Andreas Eide's Blog

www.puzzlepart.com

  • Road Warrior: Using Office 365 on the iPad and iPhone

    Microsoft is focusing heavily on mobility. Just the last 12 months, we have seen significant updates to the capabilities provided out of the box in Office 365 for road warriors who need to work on documents and content.

    Microsoft is becoming more open to other platforms and web standards. The openness took a leap after Nadella became CEO when Microsoft released Office for the iPad. Office quickly became one of the most popular apps in the apps store. Also with the Office 365, Microsoft is rapidly rolling out new updates including better support for mobile devices. You are no longer stuck with the feature set you got when you installed SharePoint. A significant number of the updates on the roadmap for Office 365 are mobility features and access from devices.

    In this post I summarize my experience with Office 365 using the devices I carry around; my iPhone and my iPad.

    Using native Office apps on the iPad

    Viewing and editing existing document is a key user story for a road warrior. I can create, open and edit documents on the iPad using the native Office apps. This includes Word, Power Point, Excel and OneNote.

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    Of course, there are limits to the capabilities of these apps compared to the full-blown PC versions. But I am positively surprised by the experience provided on the iPad.

    When starting Word on the iPad, I can open documents from my personal OneDrive, my corporate OneDrive for Business or SharePoint. Often you want to edit documents you are already working on. Office synchronizes recent documents across all your devices so you can quickly continue working on a document.

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    You can also open documents from team sites. All document libraries in the team site are show and you can open documents from the libraries.

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    This document was created on the PC as a blog document. I then started Word on the iPad and opened it from the Recent tab. Most of the text in this document was created on the iPad and the picture below was pasted from the iPad. The final touches were done on my PC. For example, I cannot crop pictures in Word for iPad, I had to crop them on the PC.

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    Some observations

    • Word and Power Point on the iPad works surprisingly well.
    • Recent documents are synced across devices and apps. This is very convenient and means you easily get at the files you have been editing on the PC on the iPad or iPhone.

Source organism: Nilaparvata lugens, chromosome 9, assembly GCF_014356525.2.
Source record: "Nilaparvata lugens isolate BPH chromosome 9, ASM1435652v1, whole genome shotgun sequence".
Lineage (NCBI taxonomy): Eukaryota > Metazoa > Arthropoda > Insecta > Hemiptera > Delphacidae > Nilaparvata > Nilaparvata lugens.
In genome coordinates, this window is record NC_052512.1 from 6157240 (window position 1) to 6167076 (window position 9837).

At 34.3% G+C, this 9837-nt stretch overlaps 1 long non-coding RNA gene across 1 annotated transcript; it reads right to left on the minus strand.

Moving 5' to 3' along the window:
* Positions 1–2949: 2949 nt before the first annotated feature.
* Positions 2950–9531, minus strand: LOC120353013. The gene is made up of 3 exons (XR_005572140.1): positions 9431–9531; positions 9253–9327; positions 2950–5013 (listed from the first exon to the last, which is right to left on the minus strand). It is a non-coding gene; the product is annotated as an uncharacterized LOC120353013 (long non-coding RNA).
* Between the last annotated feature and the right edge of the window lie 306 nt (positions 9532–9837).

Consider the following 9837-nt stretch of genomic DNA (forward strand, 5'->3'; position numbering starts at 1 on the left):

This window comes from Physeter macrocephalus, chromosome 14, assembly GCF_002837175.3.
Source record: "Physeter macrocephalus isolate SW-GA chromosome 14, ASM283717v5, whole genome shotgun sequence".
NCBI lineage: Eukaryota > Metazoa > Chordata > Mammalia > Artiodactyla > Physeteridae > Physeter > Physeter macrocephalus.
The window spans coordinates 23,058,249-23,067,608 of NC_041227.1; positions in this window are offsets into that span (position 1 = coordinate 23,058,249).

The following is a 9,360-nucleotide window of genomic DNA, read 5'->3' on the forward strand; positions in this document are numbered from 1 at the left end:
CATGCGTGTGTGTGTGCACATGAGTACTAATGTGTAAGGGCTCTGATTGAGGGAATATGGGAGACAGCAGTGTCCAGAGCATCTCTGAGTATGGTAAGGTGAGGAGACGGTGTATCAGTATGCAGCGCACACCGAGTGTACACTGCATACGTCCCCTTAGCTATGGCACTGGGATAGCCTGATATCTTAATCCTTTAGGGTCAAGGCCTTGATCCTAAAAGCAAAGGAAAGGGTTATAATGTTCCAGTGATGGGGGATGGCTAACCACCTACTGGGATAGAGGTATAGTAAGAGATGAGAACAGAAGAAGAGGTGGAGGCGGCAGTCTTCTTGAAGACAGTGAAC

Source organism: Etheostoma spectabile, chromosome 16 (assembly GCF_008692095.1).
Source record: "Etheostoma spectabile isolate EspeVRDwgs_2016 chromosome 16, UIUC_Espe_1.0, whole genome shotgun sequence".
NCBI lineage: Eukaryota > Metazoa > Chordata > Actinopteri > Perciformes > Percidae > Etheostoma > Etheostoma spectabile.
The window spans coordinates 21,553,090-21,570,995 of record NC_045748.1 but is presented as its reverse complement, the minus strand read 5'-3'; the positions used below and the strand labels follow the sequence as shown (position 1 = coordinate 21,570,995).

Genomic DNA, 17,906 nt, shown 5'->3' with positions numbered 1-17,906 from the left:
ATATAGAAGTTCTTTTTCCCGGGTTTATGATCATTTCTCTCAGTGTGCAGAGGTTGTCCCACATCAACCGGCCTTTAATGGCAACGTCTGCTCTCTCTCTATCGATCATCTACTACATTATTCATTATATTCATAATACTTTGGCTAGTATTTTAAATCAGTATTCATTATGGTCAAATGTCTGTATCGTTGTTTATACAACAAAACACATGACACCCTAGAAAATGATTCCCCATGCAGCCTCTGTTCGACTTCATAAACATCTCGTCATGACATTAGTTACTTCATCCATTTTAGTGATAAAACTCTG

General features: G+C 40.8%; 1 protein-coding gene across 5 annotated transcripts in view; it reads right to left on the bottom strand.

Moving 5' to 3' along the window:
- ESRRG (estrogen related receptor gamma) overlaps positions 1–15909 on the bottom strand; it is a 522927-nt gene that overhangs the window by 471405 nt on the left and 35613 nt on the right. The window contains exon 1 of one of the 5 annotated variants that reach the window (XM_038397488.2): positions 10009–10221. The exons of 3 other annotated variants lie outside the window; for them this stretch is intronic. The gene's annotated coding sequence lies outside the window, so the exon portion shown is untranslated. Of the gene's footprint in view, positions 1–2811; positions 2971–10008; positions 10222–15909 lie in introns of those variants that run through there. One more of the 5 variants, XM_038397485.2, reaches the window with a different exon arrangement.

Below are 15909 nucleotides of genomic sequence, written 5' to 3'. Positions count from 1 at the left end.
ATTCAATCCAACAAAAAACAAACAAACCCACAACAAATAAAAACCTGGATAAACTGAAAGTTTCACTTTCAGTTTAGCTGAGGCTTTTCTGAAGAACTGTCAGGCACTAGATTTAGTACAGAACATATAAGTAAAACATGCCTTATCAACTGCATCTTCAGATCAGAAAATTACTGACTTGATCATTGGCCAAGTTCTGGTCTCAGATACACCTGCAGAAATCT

• Frequently used documents can be pinned for easy access.
    • SharePoint sites can be added by entering the url of the SharePoint site for easy access to all documents in a team site.
    • I can present power points in meetings from my iPad (and even iPhone).
    • Sites are not synchronized across devices or across iPad office apps. A nice feature would be if Office for iPad knew what sites I am following.

    Touch Design on the iPad

    In addition to editing documents, browsing for other information is also important in many scenarios.

    Office 365 renders a responsive touch view on mobile devices called Touch Design. The first version of this was released in November 2013. Touch Design is a touch and mobile optimised experience that gives quick access to the various applications in Office 365 such as Outlook, Yammer, Delve, One Drive for Business and Sites.

    Clicking Sites lists all sites I am following and promoted sites. From Sites I can navigate to a specific site. For example, in our company we have a prompted site for all the events we run. In the events site there is a team site for each event. I can go the Events promoted site, see all its subsites and go the event site to find content.

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    If I then navigate to the event site, Office 365 renders the site in a Touch Design view. The screen shot below shows our PzlFriday event site.

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    Tasks can be edited, see screen shot below.

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    Documents can be edited in the browser or opened to be edited in the iPad app.

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    Touch Design was created to allow a fast and accessible experience on touch devices such as smart phones and tablets. Already this is quite powerful. Microsoft has announced more improvements to Touch Design. From the roadmap: